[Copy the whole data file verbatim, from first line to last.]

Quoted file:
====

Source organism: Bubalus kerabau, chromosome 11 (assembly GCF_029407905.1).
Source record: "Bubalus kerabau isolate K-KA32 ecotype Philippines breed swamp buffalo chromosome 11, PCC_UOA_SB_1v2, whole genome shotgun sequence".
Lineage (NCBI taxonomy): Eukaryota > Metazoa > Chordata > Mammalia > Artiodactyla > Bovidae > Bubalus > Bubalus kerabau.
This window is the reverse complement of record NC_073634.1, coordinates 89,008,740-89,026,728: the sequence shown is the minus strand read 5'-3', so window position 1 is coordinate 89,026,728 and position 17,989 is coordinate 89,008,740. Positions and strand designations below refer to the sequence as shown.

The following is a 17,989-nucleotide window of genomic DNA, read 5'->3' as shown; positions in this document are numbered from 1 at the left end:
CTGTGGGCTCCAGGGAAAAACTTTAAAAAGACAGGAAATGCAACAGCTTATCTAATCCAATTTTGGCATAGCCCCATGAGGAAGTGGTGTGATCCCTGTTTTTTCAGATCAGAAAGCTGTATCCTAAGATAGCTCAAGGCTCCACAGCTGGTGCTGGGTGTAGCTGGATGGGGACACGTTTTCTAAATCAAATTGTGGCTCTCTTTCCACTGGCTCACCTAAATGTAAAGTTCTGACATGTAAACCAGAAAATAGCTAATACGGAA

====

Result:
Source organism: Bubalus kerabau, chromosome 11 (assembly GCF_029407905.1).
Source record: "Bubalus kerabau isolate K-KA32 ecotype Philippines breed swamp buffalo chromosome 11, PCC_UOA_SB_1v2, whole genome shotgun sequence".
Lineage (NCBI taxonomy): Eukaryota > Metazoa > Chordata > Mammalia > Artiodactyla > Bovidae > Bubalus > Bubalus kerabau.
This window is the reverse complement of record NC_073634.1, coordinates 89,008,740-89,026,728: the sequence shown is the minus strand read 5'-3', so window position 1 is coordinate 89,026,728 and position 17,989 is coordinate 89,008,740. Positions and strand designations below refer to the sequence as shown.

The following is a 17,989-nucleotide window of genomic DNA, read 5'->3' as shown; positions in this document are numbered from 1 at the left end:
CTGTGGGCTCCAGGGAAAAACTTTAAAAAGACAGGAAATGCAACAGCTTATCTAATCCAATTTTGGCATAGCCCCATGAGGAAGTGGTGTGATCCCTGTTTTTTCAGATCAGAAAGCTGTATCCTAAGATAGCTCAAGGCTCCACAGCTGGTGCTGGGTGTAGCTGGATGGGGACACGTTTTCTAAATCAAATTGTGGCTCTCTTTCCACTGGCTCACCTAAATGTAAAGTTCTGACATGTAAACCAGAAAATAGCTAATACGGAA